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Why We Need To Break Stereotypes, One Woman At A Time

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Mandira Bedi lost her husband Raj Kaushal on June 30, 2021. The 49-year-old filmmaker passed away following a cardiac arrest. There are several images doing rounds on social media where Mandira is seen partaking in the last rites of her husband. She is carrying an earthen pot which is broken during the cremation ritual.

Image Credit: Wikimedia Commons. Mandira Bedi faced flak from conservative Hindus for performing her husband’s last rites.

The pot is filled with water and the person who lights the pyre takes the pot around the deceased. It is kept on the left shoulder of the person performing the rites; he stands facing south and throws the pot backward so that it breaks into pieces.

The breaking of the pot is symbolically considered as the breaking of the existing relationship between the deceased and the one who lights the pyre. This ritual is usually done by the male members of the family.

Many women in traditional households are still not allowed to be a part of the last rites. Only the male members of the family accompany the body to the cremation ground, typically led by the eldest son or father.

It is a belief that the son is the bridge between life and death and once mortal life comes to an end the son performing the last rites helps the deceased attain eternal bliss and helps them break free from the cycle of birth and death.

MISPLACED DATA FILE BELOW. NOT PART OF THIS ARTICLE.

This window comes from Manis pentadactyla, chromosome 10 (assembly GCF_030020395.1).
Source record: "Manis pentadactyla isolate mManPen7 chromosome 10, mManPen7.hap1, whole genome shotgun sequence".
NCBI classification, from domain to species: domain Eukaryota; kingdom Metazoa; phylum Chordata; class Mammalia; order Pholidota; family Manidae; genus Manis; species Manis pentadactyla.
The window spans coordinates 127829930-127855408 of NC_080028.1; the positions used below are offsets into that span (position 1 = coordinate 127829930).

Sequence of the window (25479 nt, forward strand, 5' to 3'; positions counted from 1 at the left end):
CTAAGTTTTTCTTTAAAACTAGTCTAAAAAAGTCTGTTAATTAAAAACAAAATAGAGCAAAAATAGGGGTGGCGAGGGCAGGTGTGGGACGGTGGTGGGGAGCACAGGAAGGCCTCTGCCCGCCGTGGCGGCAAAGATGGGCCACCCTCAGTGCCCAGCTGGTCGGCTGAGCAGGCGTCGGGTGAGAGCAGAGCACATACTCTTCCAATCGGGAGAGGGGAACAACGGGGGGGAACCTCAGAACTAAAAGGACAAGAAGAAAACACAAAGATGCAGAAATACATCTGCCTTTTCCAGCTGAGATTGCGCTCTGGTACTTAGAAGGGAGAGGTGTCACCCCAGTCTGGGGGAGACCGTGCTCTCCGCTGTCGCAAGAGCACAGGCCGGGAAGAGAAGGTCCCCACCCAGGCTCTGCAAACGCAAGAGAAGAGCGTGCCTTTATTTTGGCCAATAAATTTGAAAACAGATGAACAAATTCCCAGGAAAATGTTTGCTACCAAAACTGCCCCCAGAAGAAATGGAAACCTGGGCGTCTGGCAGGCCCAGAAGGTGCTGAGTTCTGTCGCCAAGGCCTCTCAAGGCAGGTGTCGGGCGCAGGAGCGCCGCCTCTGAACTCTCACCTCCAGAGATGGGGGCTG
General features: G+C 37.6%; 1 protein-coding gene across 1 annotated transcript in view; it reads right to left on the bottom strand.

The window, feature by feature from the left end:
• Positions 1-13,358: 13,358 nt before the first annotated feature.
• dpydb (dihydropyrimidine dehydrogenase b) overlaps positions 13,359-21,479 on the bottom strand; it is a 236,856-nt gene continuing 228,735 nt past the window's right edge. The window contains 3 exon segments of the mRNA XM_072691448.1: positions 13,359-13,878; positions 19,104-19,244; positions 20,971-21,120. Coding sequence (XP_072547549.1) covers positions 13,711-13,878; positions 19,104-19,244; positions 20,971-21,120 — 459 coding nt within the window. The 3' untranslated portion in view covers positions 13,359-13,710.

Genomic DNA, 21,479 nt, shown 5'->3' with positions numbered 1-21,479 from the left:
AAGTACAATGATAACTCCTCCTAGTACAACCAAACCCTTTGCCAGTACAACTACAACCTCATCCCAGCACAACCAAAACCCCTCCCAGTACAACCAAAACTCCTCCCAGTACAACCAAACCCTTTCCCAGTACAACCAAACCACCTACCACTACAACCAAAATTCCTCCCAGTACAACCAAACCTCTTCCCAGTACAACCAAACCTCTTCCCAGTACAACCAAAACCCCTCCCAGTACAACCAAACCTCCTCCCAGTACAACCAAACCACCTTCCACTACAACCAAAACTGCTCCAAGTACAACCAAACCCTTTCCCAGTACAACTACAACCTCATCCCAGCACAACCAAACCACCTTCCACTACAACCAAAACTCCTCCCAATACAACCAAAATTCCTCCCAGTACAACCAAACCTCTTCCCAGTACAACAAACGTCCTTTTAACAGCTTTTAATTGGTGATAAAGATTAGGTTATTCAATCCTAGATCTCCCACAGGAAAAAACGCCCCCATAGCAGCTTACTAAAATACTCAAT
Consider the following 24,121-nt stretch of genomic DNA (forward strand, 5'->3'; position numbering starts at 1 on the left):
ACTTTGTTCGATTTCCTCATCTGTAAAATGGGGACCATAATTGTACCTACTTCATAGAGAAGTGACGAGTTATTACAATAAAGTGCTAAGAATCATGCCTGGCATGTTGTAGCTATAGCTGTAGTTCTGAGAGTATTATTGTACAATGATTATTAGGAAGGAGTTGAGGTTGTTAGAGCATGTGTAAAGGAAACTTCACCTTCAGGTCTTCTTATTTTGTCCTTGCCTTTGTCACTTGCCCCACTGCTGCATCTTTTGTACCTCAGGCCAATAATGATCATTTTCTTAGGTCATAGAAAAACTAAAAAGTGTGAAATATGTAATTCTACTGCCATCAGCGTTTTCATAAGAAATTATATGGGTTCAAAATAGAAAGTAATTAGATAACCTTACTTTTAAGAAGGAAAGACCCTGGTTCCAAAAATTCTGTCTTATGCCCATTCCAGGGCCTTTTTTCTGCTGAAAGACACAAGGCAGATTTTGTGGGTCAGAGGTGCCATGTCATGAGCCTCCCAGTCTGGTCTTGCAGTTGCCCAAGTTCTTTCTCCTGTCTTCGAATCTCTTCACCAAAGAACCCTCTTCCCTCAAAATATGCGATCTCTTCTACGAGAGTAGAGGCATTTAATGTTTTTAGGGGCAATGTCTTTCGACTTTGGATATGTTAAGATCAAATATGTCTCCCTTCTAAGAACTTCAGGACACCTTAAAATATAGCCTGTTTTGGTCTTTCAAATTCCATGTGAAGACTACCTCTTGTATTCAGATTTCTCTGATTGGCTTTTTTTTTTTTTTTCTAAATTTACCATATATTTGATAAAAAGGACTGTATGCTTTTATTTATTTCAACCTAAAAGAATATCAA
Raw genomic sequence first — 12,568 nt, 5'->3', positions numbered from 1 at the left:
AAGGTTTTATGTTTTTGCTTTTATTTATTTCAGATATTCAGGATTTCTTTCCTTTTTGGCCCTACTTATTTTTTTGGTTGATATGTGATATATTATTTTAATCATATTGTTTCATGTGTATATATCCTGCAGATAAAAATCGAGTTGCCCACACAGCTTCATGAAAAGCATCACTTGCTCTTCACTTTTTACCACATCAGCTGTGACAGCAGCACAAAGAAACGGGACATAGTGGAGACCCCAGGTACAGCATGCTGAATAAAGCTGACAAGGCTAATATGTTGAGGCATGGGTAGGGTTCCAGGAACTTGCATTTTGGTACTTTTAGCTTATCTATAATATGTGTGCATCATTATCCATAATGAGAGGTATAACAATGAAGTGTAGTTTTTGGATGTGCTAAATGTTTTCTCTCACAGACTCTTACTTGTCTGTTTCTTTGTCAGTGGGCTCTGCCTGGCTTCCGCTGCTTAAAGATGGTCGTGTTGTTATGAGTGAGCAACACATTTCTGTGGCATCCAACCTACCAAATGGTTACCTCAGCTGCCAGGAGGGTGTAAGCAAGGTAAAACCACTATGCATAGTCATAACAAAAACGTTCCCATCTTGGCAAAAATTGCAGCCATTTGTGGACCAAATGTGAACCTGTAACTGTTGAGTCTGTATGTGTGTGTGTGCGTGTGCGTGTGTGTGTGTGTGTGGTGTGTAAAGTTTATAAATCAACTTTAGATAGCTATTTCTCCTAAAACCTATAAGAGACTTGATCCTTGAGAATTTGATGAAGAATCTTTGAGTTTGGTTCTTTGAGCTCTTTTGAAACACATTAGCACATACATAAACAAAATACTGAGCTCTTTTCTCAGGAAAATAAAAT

This tradition is mentioned in the Garuda Purana (The Garuda Purana is one of 18 Mahāpurāṇ of texts in Hinduism). However, it doesn’t prohibit women from performing the last rites. In olden times, the daughters could assume the role of the son but over the year’s men assumed the responsibility. We could blame it on patriarchy or the inequality of the sexes.

Mandira defied the age-old customs by carrying the bier; she walked every step with her husband right until his last journey. Isn’t that what true love is? It is more powerful than any tradition in the world.

While she is not the first woman to do the same, many women set the precedent before her. Ordinary women who will never be known but who were brave enough to take a stand and change norms for their loved ones.

Every time I see a woman breaking barriers I feel happy and proud inside, she unknowingly breaks the barrier for other women too. The obsolete narrative is changed one woman at a time.

Every woman deserves to partake in the funeral of her loved ones if she wishes to. Women love their husbands/parents no less than men, they take care of them and fulfill all the responsibilities diligently and with all their heart then why this discrimination? Why is she seen as an outsider in the last rites?

Many a time’s women stay back at home while all the men head to the crematorium – some men who are not related and some who are acquaintances; while the woman who has lost her world doesn’t get a chance to accompany her loved one in their final journey.

Lately, there is a wave of change and women are participating in cremation rituals like their male counterparts.

Women Participating In Last Rites

In 2018 we all saw our late prime minister Atal Bihari Vajpayee’s last rites, he was accorded a state funeral and his foster daughter Namita Kaul Bhattacharya lit the pyre.